International Journal of Molecular Sciences
ISSN / EISSN : 1422-0067 / 1422-0067
Current Publisher: MDPI (10.3390)
Total articles ≅ 30,700
Latest articles in this journal
International Journal of Molecular Sciences, Volume 21; doi:10.3390/ijms21217947
We recently isolated a cardiac glycoside (CG), α-L-diginoside, from an indigenous plant in Taiwan, which exhibits potent tumor-suppressive efficacy in oral squamous cell carcinoma (OSCC) cell lines (SCC2095 and SCC4, IC50 < 0.2 µM; 3-(4,5-dimethylthiazol-2-yl)-2,5-diphenyltetrazolium bromide (MTT) assays). Here, we report that α-L-diginoside caused Sphase arrest and apoptosis, through the inhibition of a series of signaling pathways, including those mediated by cyclin E, phospho-CDC25C (p-CDC25C), and janus kinase/signal transducer and activator of transcription (JAK/STAT)3. α-L-diginoside induced apoptosis, as indicated by caspase activation and poly (ADP-ribose) polymerase (PARP) cleavage. Equally important, α-L-diginoside reduced Mcl-1 expression through protein degradation, and overexpression of Mcl-1 partially protected SCC2095 cells from α-L-diginoside’s cytotoxicity. Taken together, these data suggest the translational potential of α-L-diginoside to foster new therapeutic strategies for OSCC treatment.
International Journal of Molecular Sciences, Volume 21; doi:10.3390/ijms21217929
Transcription factors (TFs) have been extensively researched in certain well-studied organisms, but far less so in others. Following the whole-genome sequencing of a new organism, TFs are typically identified through their homology with related proteins in other organisms. However, recent findings demonstrate that structurally similar TFs from distantly related bacteria are not usually evolutionary orthologs. Here we explore TTHB099, a cAMP receptor protein (CRP)-family TF from the extremophile Thermus thermophilus HB8. Using the in vitro iterative selection method Restriction Endonuclease Protection, Selection and Amplification (REPSA), we identified the preferred DNA-binding motif for TTHB099, 5′–TGT(A/g)NBSYRSVN(T/c)ACA–3′, and mapped potential binding sites and regulated genes within the T. thermophilus HB8 genome. Comparisons with expression profile data in TTHB099-deficient and wild type strains suggested that, unlike E. coli CRP (CRPEc), TTHB099 does not have a simple regulatory mechanism. However, we hypothesize that TTHB099 can be a dual-regulator similar to CRPEc.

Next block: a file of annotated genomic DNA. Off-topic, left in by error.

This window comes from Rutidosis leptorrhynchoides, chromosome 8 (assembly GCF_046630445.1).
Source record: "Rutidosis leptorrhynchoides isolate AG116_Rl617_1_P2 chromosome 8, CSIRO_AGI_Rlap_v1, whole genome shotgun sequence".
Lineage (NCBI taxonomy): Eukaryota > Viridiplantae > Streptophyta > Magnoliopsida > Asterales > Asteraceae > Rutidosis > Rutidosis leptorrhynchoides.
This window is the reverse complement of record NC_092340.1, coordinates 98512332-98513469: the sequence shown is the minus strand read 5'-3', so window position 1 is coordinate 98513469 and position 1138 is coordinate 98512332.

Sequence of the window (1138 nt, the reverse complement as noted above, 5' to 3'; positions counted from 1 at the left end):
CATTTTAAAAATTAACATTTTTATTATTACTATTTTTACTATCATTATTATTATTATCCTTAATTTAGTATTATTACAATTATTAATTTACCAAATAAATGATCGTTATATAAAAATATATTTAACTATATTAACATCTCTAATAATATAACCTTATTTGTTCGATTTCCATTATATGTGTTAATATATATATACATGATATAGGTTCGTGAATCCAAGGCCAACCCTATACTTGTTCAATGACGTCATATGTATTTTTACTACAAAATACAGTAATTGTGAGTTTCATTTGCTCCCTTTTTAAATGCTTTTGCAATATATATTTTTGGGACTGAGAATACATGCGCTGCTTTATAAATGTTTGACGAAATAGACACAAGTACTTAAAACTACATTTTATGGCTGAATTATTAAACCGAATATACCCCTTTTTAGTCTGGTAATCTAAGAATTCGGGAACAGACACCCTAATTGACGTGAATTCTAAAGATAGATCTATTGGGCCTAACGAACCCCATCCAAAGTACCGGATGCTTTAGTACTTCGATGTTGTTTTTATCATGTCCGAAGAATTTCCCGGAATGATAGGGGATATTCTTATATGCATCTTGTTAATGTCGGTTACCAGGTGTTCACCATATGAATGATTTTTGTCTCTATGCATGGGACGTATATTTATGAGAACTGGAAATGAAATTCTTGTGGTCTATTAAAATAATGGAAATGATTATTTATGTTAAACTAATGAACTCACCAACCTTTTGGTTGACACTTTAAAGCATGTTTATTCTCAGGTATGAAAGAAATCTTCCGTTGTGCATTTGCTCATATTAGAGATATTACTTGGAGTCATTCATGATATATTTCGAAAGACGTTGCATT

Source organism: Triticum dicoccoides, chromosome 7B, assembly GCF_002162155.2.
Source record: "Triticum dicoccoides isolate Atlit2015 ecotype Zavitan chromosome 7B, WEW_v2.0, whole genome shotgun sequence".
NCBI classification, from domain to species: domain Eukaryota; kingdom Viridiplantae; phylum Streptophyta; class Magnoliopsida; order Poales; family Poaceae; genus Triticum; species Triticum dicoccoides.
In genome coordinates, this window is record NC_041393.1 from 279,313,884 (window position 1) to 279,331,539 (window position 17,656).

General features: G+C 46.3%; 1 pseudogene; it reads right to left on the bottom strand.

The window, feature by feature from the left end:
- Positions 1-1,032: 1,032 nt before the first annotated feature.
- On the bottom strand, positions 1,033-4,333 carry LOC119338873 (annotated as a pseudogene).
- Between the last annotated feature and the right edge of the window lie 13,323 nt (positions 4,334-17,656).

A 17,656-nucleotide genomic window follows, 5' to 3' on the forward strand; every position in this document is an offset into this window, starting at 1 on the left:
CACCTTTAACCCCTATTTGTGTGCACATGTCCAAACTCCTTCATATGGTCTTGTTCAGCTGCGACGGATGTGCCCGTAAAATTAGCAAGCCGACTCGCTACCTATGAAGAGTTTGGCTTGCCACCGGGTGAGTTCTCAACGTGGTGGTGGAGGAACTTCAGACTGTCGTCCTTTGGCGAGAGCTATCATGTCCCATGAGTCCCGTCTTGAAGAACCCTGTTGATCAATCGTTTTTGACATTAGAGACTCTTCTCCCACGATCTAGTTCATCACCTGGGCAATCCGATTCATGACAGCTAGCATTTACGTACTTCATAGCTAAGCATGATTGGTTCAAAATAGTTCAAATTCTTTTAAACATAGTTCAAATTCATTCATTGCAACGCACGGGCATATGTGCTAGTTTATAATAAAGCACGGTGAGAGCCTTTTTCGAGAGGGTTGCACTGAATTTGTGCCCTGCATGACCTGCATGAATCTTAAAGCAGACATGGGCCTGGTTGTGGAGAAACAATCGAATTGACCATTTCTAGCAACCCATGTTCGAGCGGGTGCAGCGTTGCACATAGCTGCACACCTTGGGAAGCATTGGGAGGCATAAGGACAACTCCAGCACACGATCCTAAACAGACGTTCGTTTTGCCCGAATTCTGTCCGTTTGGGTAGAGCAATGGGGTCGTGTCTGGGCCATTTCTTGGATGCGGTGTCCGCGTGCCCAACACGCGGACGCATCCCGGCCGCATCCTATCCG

International Journal of Molecular Sciences, Volume 21; doi:10.3390/ijms21217956
Rotator cuff tears (RCTs) and rotator cuff disease (RCD) are important causes of disability in middle-aged individuals affected by nontraumatic shoulder dysfunctions. Our previous studies have demonstrated that four different hyaluronic acid preparations (HAPs), including Artrosulfur® hyaluronic acid (HA) (Alfakjn S.r.l., Garlasco, Italy), may exert a protective effect in human RCT-derived tendon cells undergoing oxidative stress damage. Recently, methylsulfonylmethane (MSM) (Barentz, Paderno Dugnano, Italy) has proven to have anti-inflammatory properties and to cause pain relief in patients affected by tendinopathies. This study aims at evaluating three preparations (Artrosulfur® HA, MSM, and Artrosulfur® MSM + HA) in the recovery from hydrogen peroxide-induced oxidative stress damage in human tenocyte. Cell proliferation, Lactate Dehydrogenase (LDH) release, and inducible nitric oxide synthases (iNOS) and prostaglandin E2 (PGE2) modulation were investigated. In parallel, expression of metalloproteinases 2 (MMP2) and 14 (MMP14) and collagen types I and III were also examined. Results demonstrate that Artrosulfur® MSM + HA improves cell escape from oxidative stress by decreasing cytotoxicity and by reducing iNOS and PGE2 secretion. Furthermore, it differentially modulates MMP2 and MMP14 levels and enhances collagen III expression after 24 h, proteins globally related to rapid acceleration of the extracellular matrix (ECM) remodelling and thus tendon healing. By improving the anti-cytotoxic effect of HA, the supplementation of MSM may represent a feasible strategy to ameliorate cuff tendinopathies.
International Journal of Molecular Sciences, Volume 21; doi:10.3390/ijms21217955